Our Right to Judge
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Thomas J wrote in Debate & Discourse:
We, being imperfect beings, have no right to judge God being that God is The Perfect Being.
I'm not sure that the logic of the above statement holds up even if, for the sake of argument, the premise of a Perfect God's existence is accepted. Why can't the imperfect judge the perfect? Is it not a judgement to deem something perfect?
I will admit, much of what I have written here, at least on the surface, does criticize God. And that in itself would seem to be illogical. After all, the criticism is directed at something I consider highly unlikely to have existence.
But when I criticize God, am I really criticizing God? Or am I criticizing claims by other people about God?
Let us hypothesize the existence of a perfect God.
Suppose then, it is written that this perfect God said:
21: And if ye walk contrary unto me, and will not hearken unto me; I will bring seven times more plagues upon you according to your sins.
22: I will also send wild beasts among you, which shall rob you of your children, and destroy your cattle, and make you few in number; and your highways shall be desolate.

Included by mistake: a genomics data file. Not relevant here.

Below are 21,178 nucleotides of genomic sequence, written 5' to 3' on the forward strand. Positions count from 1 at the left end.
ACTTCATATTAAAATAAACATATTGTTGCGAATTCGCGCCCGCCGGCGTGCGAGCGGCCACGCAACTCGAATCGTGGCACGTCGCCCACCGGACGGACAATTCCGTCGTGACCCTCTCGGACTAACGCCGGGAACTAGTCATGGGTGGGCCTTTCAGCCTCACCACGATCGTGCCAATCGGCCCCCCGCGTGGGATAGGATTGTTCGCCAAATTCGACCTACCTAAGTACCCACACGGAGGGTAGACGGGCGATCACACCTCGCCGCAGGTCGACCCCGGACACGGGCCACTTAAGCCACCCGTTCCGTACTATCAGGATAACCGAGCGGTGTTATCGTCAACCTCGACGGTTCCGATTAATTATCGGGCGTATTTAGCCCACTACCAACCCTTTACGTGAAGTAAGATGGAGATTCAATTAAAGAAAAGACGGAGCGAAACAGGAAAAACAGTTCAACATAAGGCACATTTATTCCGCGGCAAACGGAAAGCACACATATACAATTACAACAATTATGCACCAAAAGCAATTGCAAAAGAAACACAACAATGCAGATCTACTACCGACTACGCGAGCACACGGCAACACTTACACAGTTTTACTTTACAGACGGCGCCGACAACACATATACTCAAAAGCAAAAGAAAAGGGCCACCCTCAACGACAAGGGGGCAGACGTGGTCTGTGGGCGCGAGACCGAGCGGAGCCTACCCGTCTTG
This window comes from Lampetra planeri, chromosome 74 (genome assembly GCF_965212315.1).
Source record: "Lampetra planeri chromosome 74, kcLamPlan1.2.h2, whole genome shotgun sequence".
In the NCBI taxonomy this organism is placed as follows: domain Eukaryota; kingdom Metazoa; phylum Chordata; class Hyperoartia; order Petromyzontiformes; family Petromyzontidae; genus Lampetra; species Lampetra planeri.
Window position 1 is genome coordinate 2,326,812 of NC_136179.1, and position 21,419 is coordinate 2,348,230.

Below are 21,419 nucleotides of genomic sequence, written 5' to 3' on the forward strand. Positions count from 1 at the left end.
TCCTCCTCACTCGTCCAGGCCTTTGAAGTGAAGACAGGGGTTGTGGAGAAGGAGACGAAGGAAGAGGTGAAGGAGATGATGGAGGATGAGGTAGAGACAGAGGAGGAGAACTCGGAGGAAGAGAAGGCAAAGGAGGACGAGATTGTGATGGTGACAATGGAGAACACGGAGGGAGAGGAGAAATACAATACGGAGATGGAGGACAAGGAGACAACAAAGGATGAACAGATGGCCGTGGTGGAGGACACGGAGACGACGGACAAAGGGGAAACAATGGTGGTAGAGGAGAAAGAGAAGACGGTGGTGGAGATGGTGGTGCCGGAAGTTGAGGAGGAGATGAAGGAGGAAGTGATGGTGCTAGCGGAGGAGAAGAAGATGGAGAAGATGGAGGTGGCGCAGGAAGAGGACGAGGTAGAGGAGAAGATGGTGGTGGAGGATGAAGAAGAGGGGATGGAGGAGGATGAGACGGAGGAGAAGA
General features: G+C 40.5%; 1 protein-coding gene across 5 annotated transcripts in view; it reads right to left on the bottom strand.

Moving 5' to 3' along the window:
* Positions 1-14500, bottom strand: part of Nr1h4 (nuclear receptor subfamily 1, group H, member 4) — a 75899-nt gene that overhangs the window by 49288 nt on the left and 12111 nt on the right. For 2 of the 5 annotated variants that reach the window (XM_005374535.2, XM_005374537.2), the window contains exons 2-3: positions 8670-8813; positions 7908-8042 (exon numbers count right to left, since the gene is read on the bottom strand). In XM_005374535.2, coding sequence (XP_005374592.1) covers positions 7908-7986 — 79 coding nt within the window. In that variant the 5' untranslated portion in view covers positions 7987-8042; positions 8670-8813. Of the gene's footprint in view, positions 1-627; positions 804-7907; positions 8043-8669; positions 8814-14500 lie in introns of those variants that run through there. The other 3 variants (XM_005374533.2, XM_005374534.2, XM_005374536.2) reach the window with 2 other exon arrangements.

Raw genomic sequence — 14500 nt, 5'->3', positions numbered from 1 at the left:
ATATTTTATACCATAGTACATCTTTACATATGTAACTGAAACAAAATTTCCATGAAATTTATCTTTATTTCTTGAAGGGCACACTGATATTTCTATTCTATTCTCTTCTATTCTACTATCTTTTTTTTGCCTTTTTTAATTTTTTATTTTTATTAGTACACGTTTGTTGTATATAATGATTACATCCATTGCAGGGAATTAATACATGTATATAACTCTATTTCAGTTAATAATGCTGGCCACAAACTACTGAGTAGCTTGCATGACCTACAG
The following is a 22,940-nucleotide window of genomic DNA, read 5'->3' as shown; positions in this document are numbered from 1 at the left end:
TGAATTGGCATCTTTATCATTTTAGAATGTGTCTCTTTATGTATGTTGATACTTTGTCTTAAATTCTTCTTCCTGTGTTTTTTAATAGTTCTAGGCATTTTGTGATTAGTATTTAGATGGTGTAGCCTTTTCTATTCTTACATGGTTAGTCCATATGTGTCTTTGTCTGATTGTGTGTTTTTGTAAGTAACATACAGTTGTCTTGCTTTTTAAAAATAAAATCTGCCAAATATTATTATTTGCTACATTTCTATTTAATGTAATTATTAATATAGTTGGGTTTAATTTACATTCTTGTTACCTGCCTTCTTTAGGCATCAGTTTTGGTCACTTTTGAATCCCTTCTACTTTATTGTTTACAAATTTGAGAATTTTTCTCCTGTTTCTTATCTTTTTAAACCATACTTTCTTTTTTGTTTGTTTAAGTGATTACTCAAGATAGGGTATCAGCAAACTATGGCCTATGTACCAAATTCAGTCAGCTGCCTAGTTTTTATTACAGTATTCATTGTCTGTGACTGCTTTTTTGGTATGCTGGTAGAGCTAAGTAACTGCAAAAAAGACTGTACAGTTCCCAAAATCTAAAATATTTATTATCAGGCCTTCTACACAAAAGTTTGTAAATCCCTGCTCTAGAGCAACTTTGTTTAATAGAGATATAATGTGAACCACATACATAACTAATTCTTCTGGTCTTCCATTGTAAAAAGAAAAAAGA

If I say this is an evil threat, if I say the punishment is not commensurate with the sin, if I say it is wrong to punish the child for the sins of the parent, am I really criticizing God? Or am I criticizing the person who claimed that a supposedly perfect God actually uttered this grotesque threat?
If someone claims the whole book from which the above passage was extracted is the inspired and inerrant word of a perfect God, and I reply that the image of God presented by the book is inconsistent with a perfect God, am I criticizing God? Or am I criticizing the person who claims the vicious tyrant of the Bible to be identical with that hypothetical perfect God?
Perhaps I should carefully frame my sentences so as not to criticize God - after all, I'm not a believer. But I will criticize claims made about God by individuals, particularly claims that are not consistent with a perfect god. After all, that it is just one supposedly imperfect being judging another.
- I have to thank Thomas J. He has inspired two Meditations this week.
- Leviticus 26: 21-22